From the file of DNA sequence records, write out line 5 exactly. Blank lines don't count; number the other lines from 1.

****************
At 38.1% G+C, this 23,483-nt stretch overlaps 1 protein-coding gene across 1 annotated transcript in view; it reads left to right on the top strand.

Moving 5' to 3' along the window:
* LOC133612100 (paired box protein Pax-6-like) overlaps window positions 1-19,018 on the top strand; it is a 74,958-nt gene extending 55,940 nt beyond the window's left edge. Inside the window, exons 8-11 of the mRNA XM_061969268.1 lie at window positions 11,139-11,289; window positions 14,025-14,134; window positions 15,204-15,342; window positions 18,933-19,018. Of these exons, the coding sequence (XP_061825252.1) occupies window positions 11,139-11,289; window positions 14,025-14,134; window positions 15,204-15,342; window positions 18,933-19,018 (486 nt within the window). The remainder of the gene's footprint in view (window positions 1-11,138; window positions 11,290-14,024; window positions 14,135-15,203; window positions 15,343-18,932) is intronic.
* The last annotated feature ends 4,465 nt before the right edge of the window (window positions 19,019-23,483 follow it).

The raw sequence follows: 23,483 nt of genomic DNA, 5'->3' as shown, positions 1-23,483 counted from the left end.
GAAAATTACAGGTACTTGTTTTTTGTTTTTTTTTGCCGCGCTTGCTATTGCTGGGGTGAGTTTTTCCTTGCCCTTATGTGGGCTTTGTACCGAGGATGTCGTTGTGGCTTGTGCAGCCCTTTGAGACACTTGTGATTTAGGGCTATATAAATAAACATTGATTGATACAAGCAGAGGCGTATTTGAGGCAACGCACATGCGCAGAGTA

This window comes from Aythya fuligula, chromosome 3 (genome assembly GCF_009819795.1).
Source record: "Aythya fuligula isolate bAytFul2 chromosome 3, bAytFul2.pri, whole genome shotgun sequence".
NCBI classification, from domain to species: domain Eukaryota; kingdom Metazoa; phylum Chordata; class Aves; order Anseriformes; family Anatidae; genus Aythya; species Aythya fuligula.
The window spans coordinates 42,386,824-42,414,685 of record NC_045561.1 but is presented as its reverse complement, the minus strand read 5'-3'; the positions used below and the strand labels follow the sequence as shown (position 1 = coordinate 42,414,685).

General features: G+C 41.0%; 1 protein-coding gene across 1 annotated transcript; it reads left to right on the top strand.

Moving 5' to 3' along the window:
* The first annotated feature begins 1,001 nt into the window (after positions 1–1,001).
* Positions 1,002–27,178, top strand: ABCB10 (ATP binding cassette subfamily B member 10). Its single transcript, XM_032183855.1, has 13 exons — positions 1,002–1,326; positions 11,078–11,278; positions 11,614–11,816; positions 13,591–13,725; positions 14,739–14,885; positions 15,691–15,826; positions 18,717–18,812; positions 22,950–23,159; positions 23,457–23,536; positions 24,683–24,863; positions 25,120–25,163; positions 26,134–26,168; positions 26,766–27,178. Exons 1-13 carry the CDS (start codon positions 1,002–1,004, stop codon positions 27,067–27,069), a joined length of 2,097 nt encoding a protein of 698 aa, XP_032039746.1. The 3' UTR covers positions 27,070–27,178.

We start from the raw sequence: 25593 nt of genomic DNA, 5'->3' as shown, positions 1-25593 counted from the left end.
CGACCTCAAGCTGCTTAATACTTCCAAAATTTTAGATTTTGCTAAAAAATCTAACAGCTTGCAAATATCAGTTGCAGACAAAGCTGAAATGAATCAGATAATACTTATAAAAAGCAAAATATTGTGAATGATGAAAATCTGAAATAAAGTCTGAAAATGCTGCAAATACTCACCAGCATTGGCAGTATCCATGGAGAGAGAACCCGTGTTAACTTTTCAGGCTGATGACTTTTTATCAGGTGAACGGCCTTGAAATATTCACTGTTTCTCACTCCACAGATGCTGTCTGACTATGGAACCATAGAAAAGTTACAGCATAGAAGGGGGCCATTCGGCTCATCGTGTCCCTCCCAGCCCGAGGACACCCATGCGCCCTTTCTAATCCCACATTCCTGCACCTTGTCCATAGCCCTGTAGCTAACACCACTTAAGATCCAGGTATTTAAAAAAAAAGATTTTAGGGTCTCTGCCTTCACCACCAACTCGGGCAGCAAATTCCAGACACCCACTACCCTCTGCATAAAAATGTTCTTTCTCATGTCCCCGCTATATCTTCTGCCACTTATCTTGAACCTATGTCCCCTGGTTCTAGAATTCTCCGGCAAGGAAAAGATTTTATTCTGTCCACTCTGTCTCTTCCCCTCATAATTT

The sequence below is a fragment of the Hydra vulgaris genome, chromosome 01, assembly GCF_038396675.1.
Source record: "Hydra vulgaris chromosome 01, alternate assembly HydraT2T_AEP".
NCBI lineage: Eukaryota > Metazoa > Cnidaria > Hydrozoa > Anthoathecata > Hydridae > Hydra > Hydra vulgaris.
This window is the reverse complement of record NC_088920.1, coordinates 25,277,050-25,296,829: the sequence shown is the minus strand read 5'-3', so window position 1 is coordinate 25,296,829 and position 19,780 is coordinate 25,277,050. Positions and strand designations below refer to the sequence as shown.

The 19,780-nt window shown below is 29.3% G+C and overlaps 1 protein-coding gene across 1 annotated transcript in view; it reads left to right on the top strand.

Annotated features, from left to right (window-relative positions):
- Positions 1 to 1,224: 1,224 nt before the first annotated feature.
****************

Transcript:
The raw sequence follows: 23,483 nt of genomic DNA, 5'->3' as shown, positions 1-23,483 counted from the left end.